Clarifying the Functional Design and Consequences of Injury for the Clavicle and Acromioclavicular Joint Webinar

Friday, May 8, 2020 - 11:00 to 12:15
Webinar Fee: 
$15.00 for NATA members / $25.00 for non-members
Target Audience: 
Athletic Trainers
Aaron Sciascia, PhD, ATC, PES, SMTC
The intimate relationship between the clavicle and scapula has been recognized as pivotal for shoulder function. Injury to either the clavicle or acromioclavicular (AC) joint has the potential to disrupt that relationship resulting in decreased function and increased impairment. Traditionally, both clavicular fracture and AC joint injury have been viewed as static, 2-dimensional problems, which has driven clinical management to focus on the restoration of realignment without consideration for dynamic function. These static descriptions of the anatomy and biomechanics of the clavicle and AC joint do not provide the context for the most effective understanding of AC joint injuries. Furthermore, as the literature continues to grow on this topic, reports have been consistently showing scapular dysfunction to be at least moderately associated with clavicular and AC joint injury. The consequences of continuing to view these structures 2-dimensionally without consideration for scapular function could have a negative impact on evaluation and treatment outcomes. Therefore, this session intends to provide a more functional description, relating the anatomy to how it facilitates, guides, and optimizes 3-dimensional mechanics of the clavicle, scapula, AC joint, and arm to create motions, forces, and work to accomplish tasks. Functional consequences will be discussed in addition to the most current evidence-based evaluation and treatment recommendations.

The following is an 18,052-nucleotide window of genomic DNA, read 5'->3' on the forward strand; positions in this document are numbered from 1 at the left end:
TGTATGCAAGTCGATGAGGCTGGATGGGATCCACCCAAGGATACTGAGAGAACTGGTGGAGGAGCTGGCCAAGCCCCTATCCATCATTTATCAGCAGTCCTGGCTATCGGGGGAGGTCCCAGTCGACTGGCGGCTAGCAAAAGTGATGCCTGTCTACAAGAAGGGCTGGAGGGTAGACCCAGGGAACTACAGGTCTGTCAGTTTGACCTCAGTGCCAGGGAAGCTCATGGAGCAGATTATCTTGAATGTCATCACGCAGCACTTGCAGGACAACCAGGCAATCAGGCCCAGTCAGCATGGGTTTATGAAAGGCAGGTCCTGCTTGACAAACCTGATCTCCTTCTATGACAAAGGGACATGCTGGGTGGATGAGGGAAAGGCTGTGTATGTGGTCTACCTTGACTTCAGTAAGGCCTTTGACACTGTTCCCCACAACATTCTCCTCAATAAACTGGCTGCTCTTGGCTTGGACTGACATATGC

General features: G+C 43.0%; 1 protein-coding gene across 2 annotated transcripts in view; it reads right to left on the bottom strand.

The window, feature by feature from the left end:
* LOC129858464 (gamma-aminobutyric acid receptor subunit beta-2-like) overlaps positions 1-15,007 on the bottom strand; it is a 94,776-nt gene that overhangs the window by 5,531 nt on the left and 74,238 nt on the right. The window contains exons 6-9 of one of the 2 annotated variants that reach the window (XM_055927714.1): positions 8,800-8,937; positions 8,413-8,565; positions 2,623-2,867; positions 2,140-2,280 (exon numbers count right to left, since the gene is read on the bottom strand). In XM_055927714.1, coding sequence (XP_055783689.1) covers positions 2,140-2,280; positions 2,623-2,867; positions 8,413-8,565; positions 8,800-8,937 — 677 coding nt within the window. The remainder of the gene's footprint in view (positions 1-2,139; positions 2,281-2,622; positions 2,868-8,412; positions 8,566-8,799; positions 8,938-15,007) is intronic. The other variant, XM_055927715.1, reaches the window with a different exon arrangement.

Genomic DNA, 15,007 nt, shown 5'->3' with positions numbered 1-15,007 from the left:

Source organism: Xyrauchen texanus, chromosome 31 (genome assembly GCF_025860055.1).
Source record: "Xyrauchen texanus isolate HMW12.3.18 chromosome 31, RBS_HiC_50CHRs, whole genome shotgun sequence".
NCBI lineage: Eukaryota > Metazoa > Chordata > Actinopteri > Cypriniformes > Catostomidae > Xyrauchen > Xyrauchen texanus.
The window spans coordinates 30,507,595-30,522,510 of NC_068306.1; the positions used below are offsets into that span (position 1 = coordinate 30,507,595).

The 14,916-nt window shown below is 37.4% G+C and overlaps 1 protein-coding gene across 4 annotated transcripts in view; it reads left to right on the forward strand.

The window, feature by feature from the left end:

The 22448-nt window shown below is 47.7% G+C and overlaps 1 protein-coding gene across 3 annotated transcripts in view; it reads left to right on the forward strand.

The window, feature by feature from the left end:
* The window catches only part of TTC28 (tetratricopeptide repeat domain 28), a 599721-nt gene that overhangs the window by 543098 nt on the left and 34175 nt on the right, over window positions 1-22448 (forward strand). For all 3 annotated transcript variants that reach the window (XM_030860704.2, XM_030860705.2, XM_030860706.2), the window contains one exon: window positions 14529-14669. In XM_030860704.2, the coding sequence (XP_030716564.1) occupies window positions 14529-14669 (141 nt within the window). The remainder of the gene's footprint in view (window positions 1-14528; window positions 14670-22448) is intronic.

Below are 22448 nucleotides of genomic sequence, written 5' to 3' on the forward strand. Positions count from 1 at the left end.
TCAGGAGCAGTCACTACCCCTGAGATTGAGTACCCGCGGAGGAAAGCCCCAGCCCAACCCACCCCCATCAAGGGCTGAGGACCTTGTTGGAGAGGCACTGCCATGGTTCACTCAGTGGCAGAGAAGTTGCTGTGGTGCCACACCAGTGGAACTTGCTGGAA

Athletic Training Domains: 
Domain 2 – Examination, Assessment and Diagnosis
Domain 4 – Therapeutic Intervention
Course Level: 
Clinical Objectives: 

At the conclusion of this presentation, the learner will be able to:

Participants will be able to describe the biomechanics of shoulder function when the clavicle and AC joint are intact.
Participants will be able to describe the biomechanics of shoulder function when the clavicle and AC joint are intact.
Participants will be able to distinguish between the Rockwood classification system and the ISAKOS classification system of AC joint injury.
Special Instructions: 

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Please Note: You must be present for the duration of the webinar in order to receive your CEU, if applicable.